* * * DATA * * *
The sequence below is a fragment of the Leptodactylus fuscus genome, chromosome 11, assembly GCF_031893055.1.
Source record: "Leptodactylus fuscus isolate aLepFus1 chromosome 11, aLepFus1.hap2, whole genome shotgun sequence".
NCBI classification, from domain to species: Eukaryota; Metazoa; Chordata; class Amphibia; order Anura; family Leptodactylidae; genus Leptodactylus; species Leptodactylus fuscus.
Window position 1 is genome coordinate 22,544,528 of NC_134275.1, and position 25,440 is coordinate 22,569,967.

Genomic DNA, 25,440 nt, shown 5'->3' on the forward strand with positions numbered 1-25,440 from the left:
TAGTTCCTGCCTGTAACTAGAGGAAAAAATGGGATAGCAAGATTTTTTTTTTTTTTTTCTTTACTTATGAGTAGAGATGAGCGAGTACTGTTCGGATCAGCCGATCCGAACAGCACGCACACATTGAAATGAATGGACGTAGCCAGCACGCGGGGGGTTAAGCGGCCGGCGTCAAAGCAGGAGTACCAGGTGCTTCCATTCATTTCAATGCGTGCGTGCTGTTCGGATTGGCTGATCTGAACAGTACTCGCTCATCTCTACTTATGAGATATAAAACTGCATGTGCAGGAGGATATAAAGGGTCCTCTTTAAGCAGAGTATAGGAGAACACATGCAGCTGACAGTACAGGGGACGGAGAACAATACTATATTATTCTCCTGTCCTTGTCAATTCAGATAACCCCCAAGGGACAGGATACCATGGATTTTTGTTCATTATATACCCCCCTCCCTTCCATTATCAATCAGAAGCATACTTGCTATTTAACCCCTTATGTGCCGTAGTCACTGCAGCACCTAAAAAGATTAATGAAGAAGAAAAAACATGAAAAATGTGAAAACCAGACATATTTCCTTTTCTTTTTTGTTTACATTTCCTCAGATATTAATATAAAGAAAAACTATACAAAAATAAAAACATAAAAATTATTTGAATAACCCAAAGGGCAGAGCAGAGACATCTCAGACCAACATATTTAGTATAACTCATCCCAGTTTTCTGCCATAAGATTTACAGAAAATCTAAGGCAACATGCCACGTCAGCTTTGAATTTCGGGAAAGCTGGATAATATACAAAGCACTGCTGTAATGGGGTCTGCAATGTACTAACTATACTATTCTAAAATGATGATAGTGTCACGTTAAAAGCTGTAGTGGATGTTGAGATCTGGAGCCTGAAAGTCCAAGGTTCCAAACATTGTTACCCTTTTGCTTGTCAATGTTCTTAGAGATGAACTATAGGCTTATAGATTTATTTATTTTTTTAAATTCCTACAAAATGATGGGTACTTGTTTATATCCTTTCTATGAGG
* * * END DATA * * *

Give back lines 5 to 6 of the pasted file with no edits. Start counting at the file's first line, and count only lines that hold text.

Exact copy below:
Genomic DNA, 25,440 nt, shown 5'->3' on the forward strand with positions numbered 1-25,440 from the left:
TAGTTCCTGCCTGTAACTAGAGGAAAAAATGGGATAGCAAGATTTTTTTTTTTTTTTTCTTTACTTATGAGTAGAGATGAGCGAGTACTGTTCGGATCAGCCGATCCGAACAGCACGCACACATTGAAATGAATGGACGTAGCCAGCACGCGGGGGGTTAAGCGGCCGGCGTCAAAGCAGGAGTACCAGGTGCTTCCATTCATTTCAATGCGTGCGTGCTGTTCGGATTGGCTGATCTGAACAGTACTCGCTCATCTCTACTTATGAGATATAAAACTGCATGTGCAGGAGGATATAAAGGGTCCTCTTTAAGCAGAGTATAGGAGAACACATGCAGCTGACAGTACAGGGGACGGAGAACAATACTATATTATTCTCCTGTCCTTGTCAATTCAGATAACCCCCAAGGGACAGGATACCATGGATTTTTGTTCATTATATACCCCCCTCCCTTCCATTATCAATCAGAAGCATACTTGCTATTTAACCCCTTATGTGCCGTAGTCACTGCAGCACCTAAAAAGATTAATGAAGAAGAAAAAACATGAAAAATGTGAAAACCAGACATATTTCCTTTTCTTTTTTGTTTACATTTCCTCAGATATTAATATAAAGAAAAACTATACAAAAATAAAAACATAAAAATTATTTGAATAACCCAAAGGGCAGAGCAGAGACATCTCAGACCAACATATTTAGTATAACTCATCCCAGTTTTCTGCCATAAGATTTACAGAAAATCTAAGGCAACATGCCACGTCAGCTTTGAATTTCGGGAAAGCTGGATAATATACAAAGCACTGCTGTAATGGGGTCTGCAATGTACTAACTATACTATTCTAAAATGATGATAGTGTCACGTTAAAAGCTGTAGTGGATGTTGAGATCTGGAGCCTGAAAGTCCAAGGTTCCAAACATTGTTACCCTTTTGCTTGTCAATGTTCTTAGAGATGAACTATAGGCTTATAGATTTATTTATTTTTTTAAATTCCTACAAAATGATGGGTACTTGTTTATATCCTTTCTATGAGG